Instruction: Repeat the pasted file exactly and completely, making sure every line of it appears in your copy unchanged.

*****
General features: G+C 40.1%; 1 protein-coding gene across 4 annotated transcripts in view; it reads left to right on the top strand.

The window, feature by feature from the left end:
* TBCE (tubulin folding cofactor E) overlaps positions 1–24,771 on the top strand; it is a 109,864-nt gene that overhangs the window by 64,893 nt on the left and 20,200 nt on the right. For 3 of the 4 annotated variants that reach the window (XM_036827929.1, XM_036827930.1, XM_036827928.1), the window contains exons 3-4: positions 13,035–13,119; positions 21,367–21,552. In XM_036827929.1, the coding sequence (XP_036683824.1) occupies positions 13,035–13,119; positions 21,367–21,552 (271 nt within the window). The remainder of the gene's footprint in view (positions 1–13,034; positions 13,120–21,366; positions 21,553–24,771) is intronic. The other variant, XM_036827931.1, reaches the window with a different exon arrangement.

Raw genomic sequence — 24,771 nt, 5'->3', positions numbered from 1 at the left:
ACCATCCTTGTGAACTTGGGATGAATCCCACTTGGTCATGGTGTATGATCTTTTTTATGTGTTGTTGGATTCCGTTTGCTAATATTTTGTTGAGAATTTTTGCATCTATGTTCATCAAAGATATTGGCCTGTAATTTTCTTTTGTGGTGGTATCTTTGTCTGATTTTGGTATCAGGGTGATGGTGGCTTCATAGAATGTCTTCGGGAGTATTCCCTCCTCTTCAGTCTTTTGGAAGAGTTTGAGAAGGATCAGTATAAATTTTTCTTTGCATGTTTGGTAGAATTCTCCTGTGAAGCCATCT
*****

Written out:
General features: G+C 40.1%; 1 protein-coding gene across 4 annotated transcripts in view; it reads left to right on the top strand.

The window, feature by feature from the left end:
* TBCE (tubulin folding cofactor E) overlaps positions 1–24,771 on the top strand; it is a 109,864-nt gene that overhangs the window by 64,893 nt on the left and 20,200 nt on the right. For 3 of the 4 annotated variants that reach the window (XM_036827929.1, XM_036827930.1, XM_036827928.1), the window contains exons 3-4: positions 13,035–13,119; positions 21,367–21,552. In XM_036827929.1, the coding sequence (XP_036683824.1) occupies positions 13,035–13,119; positions 21,367–21,552 (271 nt within the window). The remainder of the gene's footprint in view (positions 1–13,034; positions 13,120–21,366; positions 21,553–24,771) is intronic. The other variant, XM_036827931.1, reaches the window with a different exon arrangement.

Raw genomic sequence — 24,771 nt, 5'->3', positions numbered from 1 at the left:
ACCATCCTTGTGAACTTGGGATGAATCCCACTTGGTCATGGTGTATGATCTTTTTTATGTGTTGTTGGATTCCGTTTGCTAATATTTTGTTGAGAATTTTTGCATCTATGTTCATCAAAGATATTGGCCTGTAATTTTCTTTTGTGGTGGTATCTTTGTCTGATTTTGGTATCAGGGTGATGGTGGCTTCATAGAATGTCTTCGGGAGTATTCCCTCCTCTTCAGTCTTTTGGAAGAGTTTGAGAAGGATCAGTATAAATTTTTCTTTGCATGTTTGGTAGAATTCTCCTGTGAAGCCATCT